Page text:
arduino data acquisition

Arduinos are not just teaching/hobby tools and can be used in real products. I cut my teeth on 68HC11 using C and the BUFFALO bootloader, which was mostly painful. I got the impression in school that ‘difficult to use’ somehow meant ‘professional grade’, and that the hobby type tools were just for fun and had very little use except for rapid prototyping. this has been incorrect for years now thanks to more open source projects.

I used java for my climbing telemetry system. The TINI microcontroller never caught on, but was one of this first microcontrollers that had ethernet and ran java byte codes. it was a bit underpowered to do any real work but it was great for getting data from sensors into a tcp/ip network. this was back in the days of x10 and home plug, both failures in terms of creating standards for networked appliances.

Lego came out with a great learning/hobby product that got good community support. I used the Lego bricks to teach basic maze finding using the java programming language (no big loop, just event handlers when robots bumped into walls). Still not great for real projects because of it’s limited inputs/outputs, but that changed when the Arduino efforts took off. It had great community support early on and was all free and open source tools. But.. it can be a bit buggy when doing complicated things though. I used to think one should never use it for a serious product, but this isn’t true. not at all.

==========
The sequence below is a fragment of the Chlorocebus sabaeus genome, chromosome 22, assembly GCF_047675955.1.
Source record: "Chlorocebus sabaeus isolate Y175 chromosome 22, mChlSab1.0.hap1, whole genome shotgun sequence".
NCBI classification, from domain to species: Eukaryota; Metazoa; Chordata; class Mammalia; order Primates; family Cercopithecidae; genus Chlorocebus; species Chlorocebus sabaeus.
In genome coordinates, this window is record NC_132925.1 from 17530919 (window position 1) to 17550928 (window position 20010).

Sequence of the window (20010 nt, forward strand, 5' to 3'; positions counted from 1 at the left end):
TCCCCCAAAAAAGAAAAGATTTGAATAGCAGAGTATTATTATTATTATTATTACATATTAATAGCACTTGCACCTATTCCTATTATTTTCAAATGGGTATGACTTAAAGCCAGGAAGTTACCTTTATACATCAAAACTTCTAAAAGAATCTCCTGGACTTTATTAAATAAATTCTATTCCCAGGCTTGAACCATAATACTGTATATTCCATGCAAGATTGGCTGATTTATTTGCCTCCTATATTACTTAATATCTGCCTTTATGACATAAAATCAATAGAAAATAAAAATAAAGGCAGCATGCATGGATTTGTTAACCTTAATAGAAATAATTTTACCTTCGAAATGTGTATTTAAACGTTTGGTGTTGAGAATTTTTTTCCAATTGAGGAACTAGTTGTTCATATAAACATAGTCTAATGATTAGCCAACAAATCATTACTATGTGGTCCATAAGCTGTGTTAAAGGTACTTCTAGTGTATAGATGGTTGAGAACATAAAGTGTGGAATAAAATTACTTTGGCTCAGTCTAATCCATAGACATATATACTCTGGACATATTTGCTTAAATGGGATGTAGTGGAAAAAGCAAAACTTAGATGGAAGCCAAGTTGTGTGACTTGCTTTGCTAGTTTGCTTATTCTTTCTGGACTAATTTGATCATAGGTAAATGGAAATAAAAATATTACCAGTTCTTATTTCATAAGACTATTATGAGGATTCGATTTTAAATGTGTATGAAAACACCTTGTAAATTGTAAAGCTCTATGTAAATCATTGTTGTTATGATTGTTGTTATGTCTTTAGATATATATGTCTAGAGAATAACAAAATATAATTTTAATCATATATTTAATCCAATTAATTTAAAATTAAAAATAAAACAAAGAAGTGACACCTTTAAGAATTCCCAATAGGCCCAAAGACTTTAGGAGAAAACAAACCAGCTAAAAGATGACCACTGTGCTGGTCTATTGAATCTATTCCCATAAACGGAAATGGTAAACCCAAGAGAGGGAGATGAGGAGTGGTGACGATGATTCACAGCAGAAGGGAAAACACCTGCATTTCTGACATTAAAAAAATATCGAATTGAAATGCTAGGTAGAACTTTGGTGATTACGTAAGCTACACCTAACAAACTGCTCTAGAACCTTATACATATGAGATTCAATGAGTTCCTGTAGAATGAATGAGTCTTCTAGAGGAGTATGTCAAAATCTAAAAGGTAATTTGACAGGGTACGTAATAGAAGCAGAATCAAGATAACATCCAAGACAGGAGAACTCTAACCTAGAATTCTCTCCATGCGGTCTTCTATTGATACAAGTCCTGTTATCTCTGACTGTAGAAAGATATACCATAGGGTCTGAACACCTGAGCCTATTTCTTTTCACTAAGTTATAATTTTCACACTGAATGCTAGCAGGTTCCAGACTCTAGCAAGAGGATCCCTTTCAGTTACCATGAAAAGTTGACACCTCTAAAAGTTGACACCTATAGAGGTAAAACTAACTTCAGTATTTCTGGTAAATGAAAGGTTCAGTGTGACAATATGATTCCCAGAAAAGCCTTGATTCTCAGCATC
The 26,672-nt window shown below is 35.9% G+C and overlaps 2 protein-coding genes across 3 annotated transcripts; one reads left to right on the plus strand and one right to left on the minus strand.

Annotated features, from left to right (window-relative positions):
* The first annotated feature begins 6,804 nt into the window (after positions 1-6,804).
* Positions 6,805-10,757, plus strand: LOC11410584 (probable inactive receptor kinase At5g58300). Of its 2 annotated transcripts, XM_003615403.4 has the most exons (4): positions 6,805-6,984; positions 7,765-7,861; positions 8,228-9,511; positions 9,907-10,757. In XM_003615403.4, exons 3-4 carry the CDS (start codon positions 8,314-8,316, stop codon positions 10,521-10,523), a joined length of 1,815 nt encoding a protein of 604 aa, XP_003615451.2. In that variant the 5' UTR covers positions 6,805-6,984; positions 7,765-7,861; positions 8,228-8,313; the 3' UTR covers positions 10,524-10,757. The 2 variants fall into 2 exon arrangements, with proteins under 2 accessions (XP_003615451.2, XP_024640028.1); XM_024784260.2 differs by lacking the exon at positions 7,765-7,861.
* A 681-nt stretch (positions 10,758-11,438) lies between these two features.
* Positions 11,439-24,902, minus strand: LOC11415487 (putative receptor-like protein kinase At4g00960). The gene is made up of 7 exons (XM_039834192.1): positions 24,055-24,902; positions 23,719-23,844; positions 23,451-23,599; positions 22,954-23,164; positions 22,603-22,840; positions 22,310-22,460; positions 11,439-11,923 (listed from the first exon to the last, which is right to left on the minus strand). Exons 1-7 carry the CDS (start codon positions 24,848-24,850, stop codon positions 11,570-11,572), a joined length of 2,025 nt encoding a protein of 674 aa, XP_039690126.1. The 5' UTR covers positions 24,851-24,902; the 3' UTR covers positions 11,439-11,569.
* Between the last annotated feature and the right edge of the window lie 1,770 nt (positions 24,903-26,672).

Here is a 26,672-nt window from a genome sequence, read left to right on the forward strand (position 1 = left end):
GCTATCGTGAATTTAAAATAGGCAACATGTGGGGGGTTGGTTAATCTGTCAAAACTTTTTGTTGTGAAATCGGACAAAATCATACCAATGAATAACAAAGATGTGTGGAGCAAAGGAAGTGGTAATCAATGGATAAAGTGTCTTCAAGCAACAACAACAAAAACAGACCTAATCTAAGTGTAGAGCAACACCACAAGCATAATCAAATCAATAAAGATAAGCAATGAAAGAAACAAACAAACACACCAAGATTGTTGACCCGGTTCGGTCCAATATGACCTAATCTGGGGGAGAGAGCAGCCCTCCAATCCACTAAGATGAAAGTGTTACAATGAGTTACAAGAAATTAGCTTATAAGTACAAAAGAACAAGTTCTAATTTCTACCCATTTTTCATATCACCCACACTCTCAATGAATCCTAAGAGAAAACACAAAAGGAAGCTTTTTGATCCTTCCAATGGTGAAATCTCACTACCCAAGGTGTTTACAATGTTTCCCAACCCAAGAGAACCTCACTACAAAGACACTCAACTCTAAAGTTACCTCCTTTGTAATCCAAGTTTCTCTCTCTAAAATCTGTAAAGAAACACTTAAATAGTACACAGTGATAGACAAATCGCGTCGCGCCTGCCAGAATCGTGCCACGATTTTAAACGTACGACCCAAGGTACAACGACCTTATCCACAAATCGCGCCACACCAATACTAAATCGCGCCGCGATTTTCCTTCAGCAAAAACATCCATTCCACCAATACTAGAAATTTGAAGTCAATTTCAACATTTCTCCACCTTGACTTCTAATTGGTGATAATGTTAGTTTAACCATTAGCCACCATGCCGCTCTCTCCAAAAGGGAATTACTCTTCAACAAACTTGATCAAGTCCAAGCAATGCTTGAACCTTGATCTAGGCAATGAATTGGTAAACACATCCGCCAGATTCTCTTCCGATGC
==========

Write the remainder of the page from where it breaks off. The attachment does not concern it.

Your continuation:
One small job I did was to acquire analog data at high speed. At first I thought this would require a high speed, dedicated card on a PC.. but, it was do-able with an arduino. The application needed to spin a motor and read in data. In order to get the fastest analog sampling all that was required was to add these following lines into my sketch.

After setting these registers, I was getting analog read times that were more than fast enough to get about 1000 readings in under 800ms. What did limit the speed was the serial port write operations. The way to make this faster is write these values to an array, and then write them out the USB port after reading.

See more on this topic on forums here.